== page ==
How Doctors Diagnose Ulcerative Colitis
Ulcerative colitis is an autoimmune disease that causes inflammation and sores in the inner lining of the large intestine. Ulcerative colitis can be difficult to diagnose because its symptoms are similar to other intestinal problems, including Crohn’s disease.
The first step in reaching a diagnosis is to see a gastroenterologist, a doctor who specializes in intestinal problems. Some people refer to gastroenterologists as GI (gastrointestinal) doctors. Your doctor will physically examine you and ask questions about your symptoms and medical history. Partner with your doctor to identify the problem. With a correct diagnosis, you can begin treatment and feel better.
It’s important to provide as much information as you can about your symptoms and when they occur. This helps your doctor understand you and your condition. If possible, keep a journal of your symptoms and bring it with you to your appointment. Log your bowel movements, any bleeding, diarrhea, fevers, joint aches, and other symptoms. Write down when they start, how long they occur, and what makes them better or worse.
For example, you may log that you began an episode of diarrhea at 6:30 p.m., 30 minutes after eating a large meal, and you noticed blood in the diarrhea. This kind of detail can help your doctor investigate your condition.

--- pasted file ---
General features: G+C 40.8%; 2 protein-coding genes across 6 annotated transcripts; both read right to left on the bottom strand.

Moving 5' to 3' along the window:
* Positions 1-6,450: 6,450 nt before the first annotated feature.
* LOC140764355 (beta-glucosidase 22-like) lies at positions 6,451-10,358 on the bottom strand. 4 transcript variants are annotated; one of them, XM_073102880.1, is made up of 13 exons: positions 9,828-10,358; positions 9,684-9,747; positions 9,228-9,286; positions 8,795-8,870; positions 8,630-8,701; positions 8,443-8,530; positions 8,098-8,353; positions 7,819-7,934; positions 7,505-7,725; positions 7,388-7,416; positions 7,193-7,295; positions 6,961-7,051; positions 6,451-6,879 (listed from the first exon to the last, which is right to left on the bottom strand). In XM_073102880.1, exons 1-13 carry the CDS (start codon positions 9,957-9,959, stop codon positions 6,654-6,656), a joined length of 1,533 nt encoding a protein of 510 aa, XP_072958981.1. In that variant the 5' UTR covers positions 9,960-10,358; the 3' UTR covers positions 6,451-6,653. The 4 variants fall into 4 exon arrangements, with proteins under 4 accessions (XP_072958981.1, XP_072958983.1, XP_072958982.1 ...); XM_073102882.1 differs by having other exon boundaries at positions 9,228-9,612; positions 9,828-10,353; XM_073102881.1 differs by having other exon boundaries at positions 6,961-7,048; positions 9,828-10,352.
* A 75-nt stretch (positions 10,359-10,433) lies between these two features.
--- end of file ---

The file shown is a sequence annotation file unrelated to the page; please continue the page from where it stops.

Your doctor will also suggest blood and stool tests as part of the initial exam.
A blood test can help identify a high white blood cell count, a signal there is inflammation in the body. Blood tests can also detect if you are anemic, which can occur due to bleeding in the colon or rectum.
A stool test involves collecting a sample of stool and sending it for analysis. In addition to identifying high white blood cell counts, it can also help doctors rule out other causes of diarrhea, such as a bacterial or viral infection.
Although blood and stool tests are helpful, they can’t tell your doctor what is causing your intestinal problems. However, they serve as confirmation that more tests are needed to find the cause of the inflammation.
The standard test doctors use to accurately diagnose ulcerative colitis is a colonoscopy. A colonoscopy can also rule out Crohn’s disease, a very similar condition in which inflammation can occur anywhere in the gastrointestinal tract, not just in the lining of the large intestine.
With a colonoscopy, your doctor can look inside the rectum and entire colon using an endoscope. Your doctor may also take a small tissue sample (biopsy) during the procedure. A doctor analyzes the tissue to make the diagnosis. Sometimes your doctor may recommend a flexible sigmoidoscopy to diagnose ulcerative colitis. The test is similar to a colonoscopy but allows the doctor to view the rectum and only the lower colon.
If you have ulcerative colitis, your symptoms may be very similar to or even the same as someone who has Crohn’s disease. Both are considered forms of inflammatory bowel disease. However, it’s important to know the exact cause and location of your inflammation. While some medications are used to treat both ulcerative colitis and Crohn’s disease, some are targeted only for treatment of ulcerative colitis.
To help your doctor make an accurate diagnosis, be patient and remain an active participant in your testing and care. Together, you can pinpoint the reason for your symptoms and get the therapy you need.